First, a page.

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Maria Elena

Update on Maria Elena

María still runs her own clothing sales business, and, during her years of work, she has grown her customer base. Her hard work has paid off and has allowed her, over time, to make small repairs and improvements to her small house. Presently, she wants to repair part of her roof and instill tile in her kitchen.

With the support from this loan, she plans to purchase zinc and sand laminates as well as cement for starting the construction. She is very excited to be able to provide a better roof over her family's heads.
View original language description ↓
Doña María, sigue con sus ventas de ropa, durante estos años, ha captado su clientela, a si como ah invertido en su capital a través de los financiamientos, como algunas mejoras a su pequeña casa, en la construcción de paredes, hoy en día, cambiara parte del techo, y embaldosara en la cocina.
Comprara laminas de zinc y arena, cemento para comenzar la construcción, con mucho ánimo por lograr dar a su familia un techo mejor.

Previous Loan Details

Maria, a very enterprising single mother, has been advancing with much effort. She has her humble house which requires improvements, and she has her own business, a clothing store that sells a variety of styles and sizes. Maria has dedicated herself to selling clothes since 15 years ago, at fi... More from Maria Elena's previous loan »

Additional Information


This loan is administered by AFODENIC, La Asociación para el Fomento al Desarrollo Nicaragua, a Kiva Field Partner based in Managua, Nicaragua. Founded in 1999, AFODENIC was created to promote the socio-economic and cultural development of sectors that are excluded from commercial banking. Integrating economic and human resources, AFODENIC offers affordable and adaptable financial services aimed at strengthening the family unit of their clients, who include students, producers, and micro- and small entrepreneurs from rural and urban areas. AFODENIC is a socially responsible institution engaged in society and making a positive impact on its professional partners and communities.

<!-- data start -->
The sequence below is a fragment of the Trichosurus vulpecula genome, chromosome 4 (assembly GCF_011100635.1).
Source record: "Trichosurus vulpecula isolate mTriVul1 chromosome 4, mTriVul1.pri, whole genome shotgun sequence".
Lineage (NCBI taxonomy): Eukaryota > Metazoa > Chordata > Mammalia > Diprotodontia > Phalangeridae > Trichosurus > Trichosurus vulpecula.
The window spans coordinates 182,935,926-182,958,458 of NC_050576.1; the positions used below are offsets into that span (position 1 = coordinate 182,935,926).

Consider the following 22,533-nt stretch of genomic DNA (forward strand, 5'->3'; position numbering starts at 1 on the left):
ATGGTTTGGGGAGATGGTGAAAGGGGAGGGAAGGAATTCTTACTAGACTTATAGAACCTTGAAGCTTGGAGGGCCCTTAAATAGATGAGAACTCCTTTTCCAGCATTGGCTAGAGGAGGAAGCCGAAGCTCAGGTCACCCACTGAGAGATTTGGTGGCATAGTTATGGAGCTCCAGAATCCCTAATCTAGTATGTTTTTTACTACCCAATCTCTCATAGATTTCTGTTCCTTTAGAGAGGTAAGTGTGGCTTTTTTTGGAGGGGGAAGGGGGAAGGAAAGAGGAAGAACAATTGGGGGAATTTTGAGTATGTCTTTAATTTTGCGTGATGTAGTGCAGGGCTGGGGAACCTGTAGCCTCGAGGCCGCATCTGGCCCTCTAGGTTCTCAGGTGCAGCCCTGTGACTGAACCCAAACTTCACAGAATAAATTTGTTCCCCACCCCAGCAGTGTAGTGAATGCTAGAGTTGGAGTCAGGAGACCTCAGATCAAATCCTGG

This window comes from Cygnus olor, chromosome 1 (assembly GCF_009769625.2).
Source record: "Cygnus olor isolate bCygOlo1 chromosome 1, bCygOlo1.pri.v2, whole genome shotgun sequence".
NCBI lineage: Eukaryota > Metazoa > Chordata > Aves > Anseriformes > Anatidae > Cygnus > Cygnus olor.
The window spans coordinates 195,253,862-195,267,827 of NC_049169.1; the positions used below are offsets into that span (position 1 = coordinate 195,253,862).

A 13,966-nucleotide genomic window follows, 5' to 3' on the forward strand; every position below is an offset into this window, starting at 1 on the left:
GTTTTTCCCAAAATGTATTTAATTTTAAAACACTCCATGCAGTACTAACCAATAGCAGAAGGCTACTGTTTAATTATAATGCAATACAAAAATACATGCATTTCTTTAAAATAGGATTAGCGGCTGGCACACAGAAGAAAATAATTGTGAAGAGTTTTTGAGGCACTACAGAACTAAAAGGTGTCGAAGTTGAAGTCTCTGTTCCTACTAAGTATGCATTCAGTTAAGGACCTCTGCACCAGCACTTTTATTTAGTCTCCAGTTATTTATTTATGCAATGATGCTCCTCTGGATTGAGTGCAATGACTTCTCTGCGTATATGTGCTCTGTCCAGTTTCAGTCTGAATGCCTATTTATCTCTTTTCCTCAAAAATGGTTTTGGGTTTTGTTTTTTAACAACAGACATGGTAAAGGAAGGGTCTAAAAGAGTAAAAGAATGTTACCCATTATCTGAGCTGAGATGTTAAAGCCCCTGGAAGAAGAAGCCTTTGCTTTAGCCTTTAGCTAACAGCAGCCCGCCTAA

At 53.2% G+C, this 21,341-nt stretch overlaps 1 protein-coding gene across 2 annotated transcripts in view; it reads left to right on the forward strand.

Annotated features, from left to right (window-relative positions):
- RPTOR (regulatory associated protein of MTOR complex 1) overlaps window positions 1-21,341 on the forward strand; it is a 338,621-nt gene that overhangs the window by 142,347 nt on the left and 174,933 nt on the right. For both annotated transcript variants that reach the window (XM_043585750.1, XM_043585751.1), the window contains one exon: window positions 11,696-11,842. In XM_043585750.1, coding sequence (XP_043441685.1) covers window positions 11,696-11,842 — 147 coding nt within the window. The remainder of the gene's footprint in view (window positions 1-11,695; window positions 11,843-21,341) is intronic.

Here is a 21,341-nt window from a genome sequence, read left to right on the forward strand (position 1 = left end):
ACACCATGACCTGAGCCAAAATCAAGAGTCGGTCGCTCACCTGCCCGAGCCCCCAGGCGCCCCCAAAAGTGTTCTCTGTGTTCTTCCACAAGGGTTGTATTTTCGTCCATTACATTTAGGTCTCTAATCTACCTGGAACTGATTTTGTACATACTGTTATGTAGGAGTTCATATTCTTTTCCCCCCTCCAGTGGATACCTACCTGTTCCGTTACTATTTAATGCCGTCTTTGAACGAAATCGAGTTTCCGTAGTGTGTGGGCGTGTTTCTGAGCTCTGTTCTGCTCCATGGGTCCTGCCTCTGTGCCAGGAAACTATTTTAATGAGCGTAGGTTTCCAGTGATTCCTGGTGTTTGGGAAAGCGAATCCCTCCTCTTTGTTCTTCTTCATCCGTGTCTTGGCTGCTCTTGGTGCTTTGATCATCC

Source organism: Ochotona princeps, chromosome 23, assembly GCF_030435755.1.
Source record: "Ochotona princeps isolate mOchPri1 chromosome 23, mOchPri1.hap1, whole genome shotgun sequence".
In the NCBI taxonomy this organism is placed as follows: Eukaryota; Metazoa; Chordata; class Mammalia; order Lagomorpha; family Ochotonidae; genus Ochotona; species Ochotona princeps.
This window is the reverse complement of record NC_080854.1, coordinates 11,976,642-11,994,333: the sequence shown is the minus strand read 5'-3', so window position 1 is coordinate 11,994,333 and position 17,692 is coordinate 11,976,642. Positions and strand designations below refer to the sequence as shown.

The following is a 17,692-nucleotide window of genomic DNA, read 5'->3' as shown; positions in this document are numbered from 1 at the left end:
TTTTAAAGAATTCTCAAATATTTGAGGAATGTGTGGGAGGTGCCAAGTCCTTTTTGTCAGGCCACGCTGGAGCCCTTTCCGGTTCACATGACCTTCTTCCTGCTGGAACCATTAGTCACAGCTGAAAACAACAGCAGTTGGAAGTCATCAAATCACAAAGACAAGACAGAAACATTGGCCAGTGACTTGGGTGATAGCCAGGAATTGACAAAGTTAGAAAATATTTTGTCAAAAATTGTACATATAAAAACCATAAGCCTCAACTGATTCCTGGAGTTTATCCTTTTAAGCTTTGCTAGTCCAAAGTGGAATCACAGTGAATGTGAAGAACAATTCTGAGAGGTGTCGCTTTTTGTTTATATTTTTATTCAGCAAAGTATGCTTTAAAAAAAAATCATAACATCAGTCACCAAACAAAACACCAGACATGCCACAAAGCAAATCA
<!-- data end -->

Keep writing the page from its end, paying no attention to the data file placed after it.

Supporting a borrower through AFODENIC contributes to the pursuit of innovation in mitigating poverty in Nicaragua. Visit AFODENIC’s partner page for more information.

Concurrent and Successive Loans

Our Field Partners often work with borrowers over a series of loans as the borrowers build credit, take out bigger loans, and expand their businesses. In order to make it easier for our Field Partners to post loans for borrowers who have been listed on Kiva before, we allow them to post successive and concurrent loans for their Kiva borrowers. This means that our Field Partners are able to post a borrower's second, third, etc., loan on Kiva without having to re-enter all of the borrower's information.

This borrower has been listed on Kiva before, so you'll see an updated loan description, as well as excerpts of the original descriptions from earlier loans. Most borrowers take out loans consecutively, meaning that they receive a second loan after having repaid the first. However, sometimes our Field Partners give out concurrent loans, allowing borrowers to take out one primary loan and a secondary "add-on" loan along with it. These "add-on" loans are typically smaller than the borrower's primary loan and serve a different purpose. Because Field Partners can now post loans as successive and concurrent loans, you will be able to track borrower progress over time and see the various ways a borrower is working with our Field Partners through funds from Kiva’s lenders.

About Housing Loans

Many poor families cannot afford housing that meets their needs. When you make a housing loan on Kiva, you give people access to flexible capital to obtain or improve their homes. Better housing means better health, sanitation, and even educational outcomes for children. A house can also be much more for entrepreneurs who run businesses out of their homes. In this way, housing and small business loans on Kiva share a common purpose: to alleviate poverty and enable families to enjoy more stable lives.

About Nicaragua

  • $4,800
    Average annual income
  • 126
    View loans »
    Nicaragua Loans Fundraising
  • $24,553,900
    Funds lent in using Kiva
  • 23.5
    Nicaragua Cordobas (NIO) = $1 USD

Success!! The loan was 100% repaid

A loan of $450 helped Maria Elena to purchase construction materials to repair the roof of her home and tile her kitchen.
100% repaid
Repayment Term
13 months (Additional Information)
Repayment Schedule
Jun 21, 2012
Jul 6, 2012
Currency Exchange Loss:
Jun 18, 2013